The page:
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Tuesday, May 21, 2024 | Back issues
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WHO Calls Off Global Health Emergency for Zika Virus

The World Health Organization said Friday that it now longer considers the Zika virus a global health emergency.

(CN) – The World Health Organization said Friday that it no longer considers the Zika virus a global health emergency.

But the organization promised to take a more sustained focus on the epidemic, amid concerns that the organization was underrating the ongoing danger posed by the mosquito-borne virus.

“This represents an escalation into a major activity within WHO,” David Heymann, chair of the WHO panel that recommend labeling Zika an international emergency this past February, said at a press conference in Geneva, Switzerland.

After initially breaking out in Brazil in 2015, Zika has spread to more than 50 nations and been connected to a variety of health issues. Thousands of babies have suffered deformities as a result of infection, including microcephaly – a congenital disorder that results in children having abnormally small heads and underdeveloped brains.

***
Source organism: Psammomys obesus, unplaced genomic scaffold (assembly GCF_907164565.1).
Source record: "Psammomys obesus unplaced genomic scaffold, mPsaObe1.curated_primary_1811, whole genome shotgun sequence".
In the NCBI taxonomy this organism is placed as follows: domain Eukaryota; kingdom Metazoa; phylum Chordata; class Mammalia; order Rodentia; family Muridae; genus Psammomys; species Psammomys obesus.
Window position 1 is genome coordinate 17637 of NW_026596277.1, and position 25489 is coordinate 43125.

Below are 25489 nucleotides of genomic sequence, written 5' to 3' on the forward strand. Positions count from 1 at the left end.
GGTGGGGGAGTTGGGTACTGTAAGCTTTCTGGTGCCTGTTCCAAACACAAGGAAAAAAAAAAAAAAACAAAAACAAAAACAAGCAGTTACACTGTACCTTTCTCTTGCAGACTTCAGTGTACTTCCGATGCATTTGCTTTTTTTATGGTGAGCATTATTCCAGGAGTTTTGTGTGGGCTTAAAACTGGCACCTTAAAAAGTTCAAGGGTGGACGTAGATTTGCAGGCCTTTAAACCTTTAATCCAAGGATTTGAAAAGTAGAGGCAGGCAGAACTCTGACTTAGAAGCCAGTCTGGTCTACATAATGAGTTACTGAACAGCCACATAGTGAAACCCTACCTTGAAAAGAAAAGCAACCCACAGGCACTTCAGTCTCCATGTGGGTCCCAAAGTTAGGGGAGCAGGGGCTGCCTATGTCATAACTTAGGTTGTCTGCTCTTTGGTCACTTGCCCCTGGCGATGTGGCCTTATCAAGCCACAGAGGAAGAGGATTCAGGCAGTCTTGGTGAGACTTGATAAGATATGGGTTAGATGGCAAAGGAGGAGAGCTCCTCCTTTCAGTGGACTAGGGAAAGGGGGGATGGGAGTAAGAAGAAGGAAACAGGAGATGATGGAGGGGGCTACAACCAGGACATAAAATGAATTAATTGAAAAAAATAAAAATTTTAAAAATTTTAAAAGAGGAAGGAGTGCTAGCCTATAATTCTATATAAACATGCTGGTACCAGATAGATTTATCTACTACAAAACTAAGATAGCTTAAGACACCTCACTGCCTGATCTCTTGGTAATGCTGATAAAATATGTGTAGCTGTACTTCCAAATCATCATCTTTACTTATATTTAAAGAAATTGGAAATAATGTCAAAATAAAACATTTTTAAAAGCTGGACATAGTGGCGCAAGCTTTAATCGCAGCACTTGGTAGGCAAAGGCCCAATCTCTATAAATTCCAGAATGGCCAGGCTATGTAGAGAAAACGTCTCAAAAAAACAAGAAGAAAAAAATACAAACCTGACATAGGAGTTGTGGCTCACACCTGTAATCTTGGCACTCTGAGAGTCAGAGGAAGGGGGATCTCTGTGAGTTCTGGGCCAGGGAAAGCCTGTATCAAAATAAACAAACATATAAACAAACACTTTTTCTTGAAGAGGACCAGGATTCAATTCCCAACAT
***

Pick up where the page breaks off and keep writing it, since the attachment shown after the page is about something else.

“We are not downgrading the importance of Zika,” said Peter Salama, executive director of the WHO’s emergencies program. “We are sending the message that Zika is here to stay and the WHO response is here to stay.”

Salama added that Zika is seasonal and will return, and nations must now view it as an endemic disease and adjust accordingly.

Anthony Fauci, director of the National Institute for Allergy and Infectious Diseases, said the WHO’s decision was premature as summer is beginning in the southern hemisphere, where the current epidemic began. The virus is most active during summer.

“Are we going to see a resurgence in Brazil, Colombia and elsewhere?” he asked. “If they pull back on the emergency, they’d better be able to reinstate it. Why not wait a couple of months to see what happens?”

Fauci also promised that his institute will not slow down its efforts, which include funding efforts to find a vaccine against Zika and research into the connection between the virus and a variety of health conditions.

“The decisions we make about developing a vaccine or not are unrelated to what the WHO says,” he said.

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